Surely, both rich and poor people, large institutions and individual investors alike, are definitely feeling the pain right now. For some, it may even seem as though Armageddon is setting in. Nevertheless, this global mess will eventually resolve itself, and our incredibly dynamic stock market will rebound too, albeit in a completely new paradigm. With the stock market falling so fast and furiously, it’s easy to lose one’s sense of objectiveness and let the emotion of fear take over. But, difficult as it may seem, we urge you to remain patient, confident, and calm. Professional traders who possess these traits, even in the toughest of market conditions, are always rewarded in the end.

Today’s Watchlist:

There are no new setups in the pre-market today.

Daily Performance Report:

Below is an overview of all open positions, as well as a performance report on all positions that were closed only since the previous day’s newsletter. Net P/L figures are based on the $50,000 Wagner Daily model account size. Changes to open positions since the previous report are listed in red text below. Please review the Wagner Daily Subscriber Guide for important, automatic rules on trigger and stop prices.

    Open positions (coming into today):

      FXY long (200 shares from October 3 entry) –

      bought 96.93, stop 94.30, target 103.20, unrealized points = + 2.64, unrealized P/L = + $528

    Closed positions (since last report):

      QLD long (150 shares from October 8 entry) –

      bought 37.72 (avg.), sold 34.30, points = (3.42), net P/L = ($516)

      XLB long (250 shares from October 9 entry) –

      bought 28.85, sold 26.32, points = (2.53), net P/L = ($638)

    Current equity exposure ($100,000 max. buying power):



    • Based on clear technical signals that usually work, we’ve recently taken a few unsuccessful shots at catching a tradeable bounce off the lows. Although this has resulted in a loss of approximately 10% in the model portfolio of The Wagner Daily over the past month, we’re still showing a year-to-date gain of about 20%. Considering the S&P is down 38% year-to-date, we certainly can’t complain about a ten-month outperformance of more than 50%! Losing months, even substantial ones, are an inevitable part of our business, but long-term subscribers who possess patience and confidence have been consistently rewarded.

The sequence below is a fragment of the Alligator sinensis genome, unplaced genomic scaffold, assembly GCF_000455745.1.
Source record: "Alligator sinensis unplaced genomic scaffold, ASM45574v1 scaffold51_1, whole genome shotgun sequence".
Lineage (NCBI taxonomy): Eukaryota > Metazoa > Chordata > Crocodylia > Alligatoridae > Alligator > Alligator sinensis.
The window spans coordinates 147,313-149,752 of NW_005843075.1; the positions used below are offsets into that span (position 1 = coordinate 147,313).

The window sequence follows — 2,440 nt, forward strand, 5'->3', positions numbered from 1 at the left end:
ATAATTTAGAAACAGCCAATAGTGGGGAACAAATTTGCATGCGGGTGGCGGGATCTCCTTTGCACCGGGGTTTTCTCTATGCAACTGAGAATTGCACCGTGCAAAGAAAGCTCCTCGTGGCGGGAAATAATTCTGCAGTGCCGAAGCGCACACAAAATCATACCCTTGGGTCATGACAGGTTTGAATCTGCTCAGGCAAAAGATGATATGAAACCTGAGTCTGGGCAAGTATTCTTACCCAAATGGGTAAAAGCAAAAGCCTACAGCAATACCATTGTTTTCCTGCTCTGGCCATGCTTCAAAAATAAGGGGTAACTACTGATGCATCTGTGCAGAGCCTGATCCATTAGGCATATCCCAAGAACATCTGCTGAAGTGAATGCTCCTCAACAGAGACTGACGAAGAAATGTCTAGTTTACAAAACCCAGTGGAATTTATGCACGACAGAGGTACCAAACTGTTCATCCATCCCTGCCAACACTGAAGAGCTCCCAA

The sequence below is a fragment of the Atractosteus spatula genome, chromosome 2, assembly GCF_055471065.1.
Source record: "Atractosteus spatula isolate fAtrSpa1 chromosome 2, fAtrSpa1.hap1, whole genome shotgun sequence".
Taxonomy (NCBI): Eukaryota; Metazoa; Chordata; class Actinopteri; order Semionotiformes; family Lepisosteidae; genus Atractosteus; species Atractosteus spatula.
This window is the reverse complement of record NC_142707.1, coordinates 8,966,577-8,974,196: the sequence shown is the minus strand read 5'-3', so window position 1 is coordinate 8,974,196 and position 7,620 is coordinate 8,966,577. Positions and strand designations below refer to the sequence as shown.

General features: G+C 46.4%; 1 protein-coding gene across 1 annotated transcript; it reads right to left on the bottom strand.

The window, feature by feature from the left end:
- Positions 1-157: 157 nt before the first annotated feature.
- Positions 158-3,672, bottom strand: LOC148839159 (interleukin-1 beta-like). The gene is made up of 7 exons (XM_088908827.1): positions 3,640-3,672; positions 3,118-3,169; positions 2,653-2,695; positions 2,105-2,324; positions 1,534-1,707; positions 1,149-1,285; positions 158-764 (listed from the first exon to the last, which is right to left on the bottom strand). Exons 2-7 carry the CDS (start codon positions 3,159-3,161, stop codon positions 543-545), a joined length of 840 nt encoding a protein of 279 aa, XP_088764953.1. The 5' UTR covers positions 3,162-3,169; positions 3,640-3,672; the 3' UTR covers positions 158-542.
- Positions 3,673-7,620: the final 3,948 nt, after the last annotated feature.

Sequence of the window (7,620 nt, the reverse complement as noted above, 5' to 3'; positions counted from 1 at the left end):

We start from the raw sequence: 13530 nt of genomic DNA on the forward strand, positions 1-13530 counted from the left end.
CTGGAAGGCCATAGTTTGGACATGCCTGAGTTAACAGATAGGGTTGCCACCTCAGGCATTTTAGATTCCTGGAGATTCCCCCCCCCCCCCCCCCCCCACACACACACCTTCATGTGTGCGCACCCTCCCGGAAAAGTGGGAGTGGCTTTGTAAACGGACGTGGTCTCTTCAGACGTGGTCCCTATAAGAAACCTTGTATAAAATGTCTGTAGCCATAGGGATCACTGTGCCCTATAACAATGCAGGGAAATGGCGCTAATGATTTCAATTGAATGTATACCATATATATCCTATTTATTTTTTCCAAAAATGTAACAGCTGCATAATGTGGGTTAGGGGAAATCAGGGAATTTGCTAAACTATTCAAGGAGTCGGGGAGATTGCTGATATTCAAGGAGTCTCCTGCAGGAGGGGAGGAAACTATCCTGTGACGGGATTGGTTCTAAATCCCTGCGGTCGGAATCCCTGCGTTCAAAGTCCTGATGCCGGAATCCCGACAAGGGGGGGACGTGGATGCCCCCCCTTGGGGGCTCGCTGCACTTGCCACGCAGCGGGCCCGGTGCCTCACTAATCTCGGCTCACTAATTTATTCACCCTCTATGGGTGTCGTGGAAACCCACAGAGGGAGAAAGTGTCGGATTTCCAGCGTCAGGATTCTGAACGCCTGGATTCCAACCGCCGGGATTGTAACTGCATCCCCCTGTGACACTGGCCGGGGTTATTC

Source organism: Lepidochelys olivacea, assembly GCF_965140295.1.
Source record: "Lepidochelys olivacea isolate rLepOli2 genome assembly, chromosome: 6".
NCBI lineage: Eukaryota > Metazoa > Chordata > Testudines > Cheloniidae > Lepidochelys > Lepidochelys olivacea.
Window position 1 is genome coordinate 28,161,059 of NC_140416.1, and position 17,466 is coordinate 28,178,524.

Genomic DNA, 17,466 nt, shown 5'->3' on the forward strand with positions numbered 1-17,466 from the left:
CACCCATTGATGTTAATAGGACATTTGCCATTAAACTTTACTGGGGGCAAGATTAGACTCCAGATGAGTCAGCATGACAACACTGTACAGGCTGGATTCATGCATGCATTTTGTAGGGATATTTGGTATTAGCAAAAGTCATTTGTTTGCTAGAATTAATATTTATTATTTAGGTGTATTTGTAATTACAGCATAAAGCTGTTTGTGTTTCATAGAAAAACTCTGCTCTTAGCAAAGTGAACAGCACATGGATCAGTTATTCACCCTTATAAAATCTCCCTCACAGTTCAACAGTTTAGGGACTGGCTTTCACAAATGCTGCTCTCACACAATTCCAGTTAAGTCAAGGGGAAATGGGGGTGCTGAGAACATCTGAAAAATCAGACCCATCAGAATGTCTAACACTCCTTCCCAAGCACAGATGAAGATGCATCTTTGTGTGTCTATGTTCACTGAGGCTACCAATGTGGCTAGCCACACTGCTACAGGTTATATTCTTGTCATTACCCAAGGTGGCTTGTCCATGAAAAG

• Both the QLD and XLB trades stopped out. The MOO setup, which we sent via Intraday Trade Alert, did not trigger.
    • Reminder to subscribers – Intraday Trade Alerts to your e-mail and/or mobile phone are normally only sent to indicate a CHANGE to the pre-market plan that is detailed in each morning’s Wagner Daily. We sometimes send a courtesy alert just to confirm action that was already detailed in the pre-market newsletter, but this is not always the case. If no alert is received to the contrary, one should always assume we’re honoring all stops and trigger prices listed in each morning’s Wagner Daily. But whenever CHANGES to the pre-market stops or trigger prices are necessary, alerts are sent on an AS-NEEDED basis. Just a reminder of the purpose of Intraday Trade Alerts.

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Edited by Deron Wagner,
MTG Founder and
Head Trader